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  • Writer's pictureCircles of Communication

Building Reflective Skills

Happy New Year! Whether you set new year’s resolutions or not, January is always an excellent time to reflect on the past year’s successes, challenges, habits, joys, and more. The idea of reflection inspired us to write this month’s blog post about the benefits of reflection and how to build reflection skills for all developmental levels.

We use self-reflection in a variety of ways during speech-language therapy sessions. For learners that are working towards articulation and/or fluency goals, self-reflection is an excellent way to consider how words and phrases sounded to them, and make changes to support clear communication next time. As another example, we may use a client’s current mood and energy level during sessions as an opportunity to reflect on, compare, and contrast how they managed said feeling in the past, utilizing emotional vocabulary, expressive language, and mindfulness to create a plan for their session that honors their present state.

We love using a ‘cherry and pit’ analogy to support clients as they recall and reflect. ‘Cherries’ are positive in nature, whether experiences, feelings, actions, outcomes, etc. while ‘pits’ are typically negative in nature, or indicative of a necessary change or growth area moving forward. Here’s an example: my cherry from the weekend was getting to spend time with friends, while my pit is that I felt pressure from friends to stay up later than I wanted to and therefore felt tired after.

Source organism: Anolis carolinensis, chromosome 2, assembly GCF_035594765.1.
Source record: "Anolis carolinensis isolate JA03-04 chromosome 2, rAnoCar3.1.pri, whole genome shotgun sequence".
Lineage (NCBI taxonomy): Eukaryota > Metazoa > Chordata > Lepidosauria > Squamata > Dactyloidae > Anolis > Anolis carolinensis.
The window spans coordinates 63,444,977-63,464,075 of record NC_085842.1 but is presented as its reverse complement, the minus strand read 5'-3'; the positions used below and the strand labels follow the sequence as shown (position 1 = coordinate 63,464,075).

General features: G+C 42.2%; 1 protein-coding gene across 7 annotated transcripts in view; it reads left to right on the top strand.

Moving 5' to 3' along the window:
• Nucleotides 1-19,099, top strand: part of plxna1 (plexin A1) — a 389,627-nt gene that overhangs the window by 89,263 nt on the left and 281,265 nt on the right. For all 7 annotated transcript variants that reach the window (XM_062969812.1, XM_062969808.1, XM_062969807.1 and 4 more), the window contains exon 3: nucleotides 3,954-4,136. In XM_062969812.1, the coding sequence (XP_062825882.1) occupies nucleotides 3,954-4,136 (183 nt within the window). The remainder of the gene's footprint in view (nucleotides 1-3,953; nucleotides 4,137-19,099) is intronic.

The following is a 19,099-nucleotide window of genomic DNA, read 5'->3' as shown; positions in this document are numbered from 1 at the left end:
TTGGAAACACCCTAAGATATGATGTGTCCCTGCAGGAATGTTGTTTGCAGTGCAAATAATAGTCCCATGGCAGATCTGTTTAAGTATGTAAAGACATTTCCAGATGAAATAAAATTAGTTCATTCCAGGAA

Often, responses to the ‘cherry and pit’ analogy guide meaningful conversations and activities during sessions! Based on this scenario, we might choose to model clearly communicating and setting boundaries, then working on a variety of skills involved in doing so such as articulation skills to promote clear communication or brainstorming alternative solutions and perspectives to promote problem solving skills and empathy. At home, asking your child what the ‘cherry’ and ‘pit’ of their day was might garner a more meaningful and enthusiastic response to the typical “fine” or “nothing” you may receive when asking “how was your day” or “what did you do today” because it evokes a sense of playfulness and creative thinking.

We recognize that some clients are still working to hone the underlying cognitive, communicative, or sensory processing skills that are requisite for this kind of reflective self-expression. In those cases, we use an approach that emphasizes mindful discussion of the present moment. We do this by narrating, or describing and commenting on what is happening right now using language that references multiple senses, including sound, sight, and interoception, and names and validates all emotions. The ability to process, understand, and discuss present stimuli and situations are foundational skills for recall and reflection on past experiences, even recent past, that can eventually lead to goal setting and planning ahead.

Reflection activities have the potential to target many cognitive, emotional, and communication skills. Frequent reflection builds skills in the areas of mindfulness, expressive language, problem solving, planning and initiation, emotional and sensory awareness, and likely more that we aren’t even considering! We highly recommend incorporating reflective activities at home, whether it be narration of present moments or the ‘cherry and pit’ exercise. We would be more than happy to talk with you about ways to do this specific to your child and their goals, just ask!

If there is anything we can do to further support your child, we welcome a check-in call to discuss your specific ideas and questions about anything at all! We hope your month (and year) ahead is filled with reflection, evaluation of goals and intentions, and joy as well as continued growth in learning, self-expression, and communication.




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